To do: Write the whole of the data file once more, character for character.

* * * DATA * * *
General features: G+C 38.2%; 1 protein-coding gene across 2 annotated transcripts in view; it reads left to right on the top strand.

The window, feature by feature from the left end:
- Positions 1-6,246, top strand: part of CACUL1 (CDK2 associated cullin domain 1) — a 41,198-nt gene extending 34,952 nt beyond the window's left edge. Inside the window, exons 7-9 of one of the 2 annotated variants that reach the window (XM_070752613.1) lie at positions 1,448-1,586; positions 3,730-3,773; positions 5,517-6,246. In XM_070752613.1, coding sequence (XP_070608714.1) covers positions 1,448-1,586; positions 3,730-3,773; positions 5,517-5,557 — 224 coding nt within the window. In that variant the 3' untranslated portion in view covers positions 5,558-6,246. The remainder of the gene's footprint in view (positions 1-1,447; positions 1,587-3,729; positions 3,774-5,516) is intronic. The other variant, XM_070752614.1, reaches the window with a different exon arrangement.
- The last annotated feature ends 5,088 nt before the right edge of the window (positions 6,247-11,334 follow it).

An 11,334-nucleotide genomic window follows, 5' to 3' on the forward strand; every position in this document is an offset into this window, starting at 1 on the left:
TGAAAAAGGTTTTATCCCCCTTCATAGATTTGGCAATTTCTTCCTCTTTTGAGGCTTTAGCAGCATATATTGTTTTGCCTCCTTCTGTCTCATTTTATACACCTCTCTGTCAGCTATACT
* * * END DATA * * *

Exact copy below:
General features: G+C 38.2%; 1 protein-coding gene across 2 annotated transcripts in view; it reads left to right on the top strand.

The window, feature by feature from the left end:
- Positions 1-6,246, top strand: part of CACUL1 (CDK2 associated cullin domain 1) — a 41,198-nt gene extending 34,952 nt beyond the window's left edge. Inside the window, exons 7-9 of one of the 2 annotated variants that reach the window (XM_070752613.1) lie at positions 1,448-1,586; positions 3,730-3,773; positions 5,517-6,246. In XM_070752613.1, coding sequence (XP_070608714.1) covers positions 1,448-1,586; positions 3,730-3,773; positions 5,517-5,557 — 224 coding nt within the window. In that variant the 3' untranslated portion in view covers positions 5,558-6,246. The remainder of the gene's footprint in view (positions 1-1,447; positions 1,587-3,729; positions 3,774-5,516) is intronic. The other variant, XM_070752614.1, reaches the window with a different exon arrangement.
- The last annotated feature ends 5,088 nt before the right edge of the window (positions 6,247-11,334 follow it).

An 11,334-nucleotide genomic window follows, 5' to 3' on the forward strand; every position in this document is an offset into this window, starting at 1 on the left:
TGAAAAAGGTTTTATCCCCCTTCATAGATTTGGCAATTTCTTCCTCTTTTGAGGCTTTAGCAGCATATATTGTTTTGCCTCCTTCTGTCTCATTTTATACACCTCTCTGTCAGCTATACT